You wouldn’t know it from her second-place spot on the 2017 Open leader board, but Kari Pearce is still learning about the sport of CrossFit. Formerly a competitive gymnast and bodybuilder, Pearce took a couple of years to adapt to CrossFit’s demanding mix of metcons and heavy lifting. “Me and the barbell weren’t exactly friends,” she explained in a recent interview. After placing 38th in the squat clean pyramid during last year’s Games, she realized she needed to up her strength and focus on cycling the barbell.
But Pearce knows that strength alone won’t get you to the Games, much less earn you a spot on the podium. With the guidance of her longtime coach, she’s employing a holistic training strategy that accounts for everything from her nutrition plan to her breathing patterns. Lucky for us, she shared a few pointers from her playbook.
Make Sleep Nonnegotiable
“I love sleep,” Pearce says. (So much so that she recently partnered with the smart mattress company ReST Performance.) She never gets less than eight or nine hours if she can help it, and she doesn’t understand why some athletes brag about running on minimal rest. “Our bodies were meant to rest and recover, and if you don’t get that, your muscles are fatigued and they’re not going to be performing like they should. And even your mental focus isn’t going to be there if you’re not rested and ready to go,” she says.
Eat to Perform
Pearce’s background in bodybuilding already had her eating clean, but she quickly learned that eating for performance is different from eating for appearance. Renaissance Periodization, her nutrition company, immediately removed some of the protein from her diet and added more fat and carbs. (“I eat oatmeal, like, four times a day,” she says with a laugh.) She also drinks sugar and protein during her workouts, and contrary to conventional wisdom, she eats right before bed to fuel her recovery.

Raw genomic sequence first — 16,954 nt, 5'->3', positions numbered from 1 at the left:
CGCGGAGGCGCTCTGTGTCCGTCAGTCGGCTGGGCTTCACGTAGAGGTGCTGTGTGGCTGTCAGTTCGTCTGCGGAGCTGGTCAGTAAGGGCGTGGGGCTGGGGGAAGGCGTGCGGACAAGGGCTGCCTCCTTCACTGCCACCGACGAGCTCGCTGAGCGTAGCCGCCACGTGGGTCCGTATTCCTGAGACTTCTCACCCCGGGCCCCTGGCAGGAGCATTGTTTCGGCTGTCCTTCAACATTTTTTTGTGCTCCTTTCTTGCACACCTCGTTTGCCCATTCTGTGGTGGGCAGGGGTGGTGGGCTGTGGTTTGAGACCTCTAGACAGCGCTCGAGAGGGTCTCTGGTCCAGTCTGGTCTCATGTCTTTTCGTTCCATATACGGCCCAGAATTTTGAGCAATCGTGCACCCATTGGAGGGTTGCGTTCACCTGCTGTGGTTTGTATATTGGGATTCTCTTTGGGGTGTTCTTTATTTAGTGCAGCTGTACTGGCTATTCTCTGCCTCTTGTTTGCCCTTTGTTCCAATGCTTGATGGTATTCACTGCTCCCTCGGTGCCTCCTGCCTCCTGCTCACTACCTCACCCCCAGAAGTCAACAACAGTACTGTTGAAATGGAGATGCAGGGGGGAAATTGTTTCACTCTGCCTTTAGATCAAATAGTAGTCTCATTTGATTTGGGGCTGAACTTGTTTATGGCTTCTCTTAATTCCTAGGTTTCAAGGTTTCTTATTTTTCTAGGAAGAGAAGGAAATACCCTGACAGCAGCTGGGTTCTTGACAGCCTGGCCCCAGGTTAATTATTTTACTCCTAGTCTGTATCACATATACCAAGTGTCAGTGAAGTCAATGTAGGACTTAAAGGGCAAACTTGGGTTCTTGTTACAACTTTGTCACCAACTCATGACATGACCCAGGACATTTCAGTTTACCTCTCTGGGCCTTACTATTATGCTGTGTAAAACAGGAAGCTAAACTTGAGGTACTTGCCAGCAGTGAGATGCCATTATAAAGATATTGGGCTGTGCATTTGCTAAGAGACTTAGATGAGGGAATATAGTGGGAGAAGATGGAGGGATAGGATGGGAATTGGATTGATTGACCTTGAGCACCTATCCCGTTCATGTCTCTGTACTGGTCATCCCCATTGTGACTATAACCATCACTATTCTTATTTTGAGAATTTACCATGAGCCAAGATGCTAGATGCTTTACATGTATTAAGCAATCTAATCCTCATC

One of the biggest mistakes she sees other CrossFitters make is failing to breathe properly. Or at all. “I see so many people holding their breath and tensing up,” she says. “When I gauge a workout and I think about my strategy for the workout, I think about where I can place breathing.” For example, if a WOD includes thrusters, she’ll make a mental note to breathe at the top of every thruster when the barbell is overhead.
Don’t Walk Away
For all her training and accomplishments, Pearce isn’t immune to bad workouts. For her, 17.1, with its seemingly endless dumbbell snatches and burpee box jump-overs, was the low point of this year’s Open. She got through it by focusing on her breathing and taking the WOD one rep at a time. But she also has a rule about never stepping away from the workout to rest. “If I stop for too long, I don’t want to go again,” she says.
Get a Coach
Having a coach program her workouts has been a game changer for Pearce. Handing over the reins frees up more time for training and recovery. But more important, her training has become more comprehensive and well-rounded since enlisting the help of a coach. Formerly a personal trainer, she used to create her own schedule, but inevitably, her workouts would get repetitive or favor the lifts she liked best. Now she follows direction and covers all her bases.
Or Pick One Training Program — and Stick to It
If hiring a coach isn’t feasible, Pearce recommends picking one reputable program — Invictus, CompTrain or Misfit Athletics, for example — and sticking to it. In others words, don’t jump from one plan to the next or try to blend multiple programs by cherry-picking WODs. “Each program is great by itself,” Pearce explains. “Mixed, you’re going to end up overtraining or you’re going to miss some key components.”